These new developments at the OECD are seen by many as providing the impetus to shift the MAI negotiations to the WTO. WTO investment negotiations would provide the OECD governments with the means of salvaging the MAI.

In 1996, the European governments had attempted to push through a mandate for investment negotiations at the WTO. They were unsuccessful in the face of opposition from the developing countries. This resulted in a decision of the 1996 WTO Ministerial Meeting to establish a working group to study the relationship between trade and investment. The two-year time frame for the working group is up in December 1998. A meeting has been scheduled for 22-23 November 1998 to decide on the future of the working group.


The lack of momentum at the OECD now puts increasing pressure on governments still supporting the MAI to try and upgrade the mandate of the working group into a negotiations process.

During the citizens' summit, the non-governmental organisations (NGOs) called on all governments to reject any proposal to negotiate an investment agreement in the WTO. In a statement circulated during the summit, which was endorsed by over 200 NGOs [interested parties who wish to sign on to this statement may e-mail Third World Network at], the NGOs said:

'We are very concerned by the moves of some OECD governments, including the European Union, to move the MAI process to the WTO. The North has recently been pushing very hard in the WTO to get developing countries to agree to upgrade the recent "discussions" into negotiations for an MAI-type agreement.

'Some of the Northern countries claim this will make it fairer for developing countries and, moreover, environmental and labour concerns will be taken care of in the WTO. We reject these claims. Instead, shifting the investment issue to the WTO will place great pressure on developing countries to negotiate and eventually join an agreement that could have disastrous effects on their development prospectsÉ The strong enforcement capability of the WTO through its dispute settlement system will also mean that all countries, especially developing countries, will be forced to comply. Domestic laws and policies on a wide range of issues will have to be changed, even if these were to cause job losses, closure of local enterprises and farms, financial instability, balance of payments deficits and environmental deterioration.'

'We therefore call on all governments, OECD and non-OECD alike, to reject any proposal to negotiate an investment agreement in the WTO. The trade and investment working group in the WTO should be confined to ONLY STUDY the trade and investment relation and should not be "upgraded" into a NEGOTIATING forum for an investment AGREEMENT. The proposals by the EU and other major countries to start a "Millennium Round" or a "comprehensive future agenda" for the WTO should not be used as a devise to sneak in an investment negotiation process in the WTO.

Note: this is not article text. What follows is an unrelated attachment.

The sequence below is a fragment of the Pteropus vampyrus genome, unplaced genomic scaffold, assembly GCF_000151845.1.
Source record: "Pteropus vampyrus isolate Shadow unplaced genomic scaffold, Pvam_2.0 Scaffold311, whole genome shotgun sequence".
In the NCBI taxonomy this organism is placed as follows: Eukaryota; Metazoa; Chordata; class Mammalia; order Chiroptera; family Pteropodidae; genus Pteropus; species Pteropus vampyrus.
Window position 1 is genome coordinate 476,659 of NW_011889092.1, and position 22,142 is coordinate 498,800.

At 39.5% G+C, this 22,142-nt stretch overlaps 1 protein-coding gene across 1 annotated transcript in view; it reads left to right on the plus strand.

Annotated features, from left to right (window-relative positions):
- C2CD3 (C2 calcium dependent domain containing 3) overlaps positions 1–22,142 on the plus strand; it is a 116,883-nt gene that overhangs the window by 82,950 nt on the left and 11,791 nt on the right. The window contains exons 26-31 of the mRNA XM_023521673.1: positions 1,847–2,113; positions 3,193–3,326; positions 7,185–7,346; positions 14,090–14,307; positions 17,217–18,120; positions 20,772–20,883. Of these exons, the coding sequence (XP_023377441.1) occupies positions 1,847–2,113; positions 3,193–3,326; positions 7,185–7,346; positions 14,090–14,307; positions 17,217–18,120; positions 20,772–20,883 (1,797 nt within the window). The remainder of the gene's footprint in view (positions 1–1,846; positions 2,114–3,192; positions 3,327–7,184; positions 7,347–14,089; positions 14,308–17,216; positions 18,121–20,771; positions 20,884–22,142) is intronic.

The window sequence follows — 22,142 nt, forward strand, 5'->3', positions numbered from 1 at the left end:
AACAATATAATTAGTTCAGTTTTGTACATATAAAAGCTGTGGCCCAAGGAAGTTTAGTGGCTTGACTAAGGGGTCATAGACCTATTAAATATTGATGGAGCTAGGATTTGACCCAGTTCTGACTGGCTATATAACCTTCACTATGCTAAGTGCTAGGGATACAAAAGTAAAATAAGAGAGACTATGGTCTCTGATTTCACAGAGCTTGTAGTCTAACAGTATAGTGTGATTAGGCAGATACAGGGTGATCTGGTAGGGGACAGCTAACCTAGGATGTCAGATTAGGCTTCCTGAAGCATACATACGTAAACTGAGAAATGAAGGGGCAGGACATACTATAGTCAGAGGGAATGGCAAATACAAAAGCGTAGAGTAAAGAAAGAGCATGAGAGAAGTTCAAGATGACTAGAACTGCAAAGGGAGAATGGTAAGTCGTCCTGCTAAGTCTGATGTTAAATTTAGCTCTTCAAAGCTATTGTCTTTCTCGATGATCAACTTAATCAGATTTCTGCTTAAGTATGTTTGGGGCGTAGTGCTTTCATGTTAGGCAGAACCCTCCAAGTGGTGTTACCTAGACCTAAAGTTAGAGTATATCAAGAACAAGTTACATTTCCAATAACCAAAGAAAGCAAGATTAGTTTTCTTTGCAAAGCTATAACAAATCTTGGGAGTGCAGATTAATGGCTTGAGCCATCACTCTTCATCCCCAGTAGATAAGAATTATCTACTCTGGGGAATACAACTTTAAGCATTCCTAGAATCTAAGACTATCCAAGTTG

'On principle, we are against the kind of assumptions and framework that the MAI represents. As public knowledge on the MAI increases, many more people are rejecting this approach. We call on governments, international agencies and NGOs not to accept the MAI or a similar investment approach as inevitable or a "given" but instead to choose a basically different approach in dealing with the investment issue.

'Towards this alternative approach, we call for global and national guidelines, rules and regulations to place obligations on investors and corporations so that their activities and products serve the needs of people within a framework of internationally fair, socially just and environmentally sound development.'

Susan George of the Observatory on Globalisation, France, had likened the MAI to a cancer. In describing the NGOs' opposition to the shifting of negotiations from the OECD to the WTO, Martin Khor of the Third World Network, Malaysia said: 'It is not a question of where you want your cancer to be, whether you would prefer to have it in your lungs or in your stomach, or in your brains. You just don't want cancer.' (Third World Resurgence No. 99, November 1998)

Cecilia Oh is a researcher at Third World Network.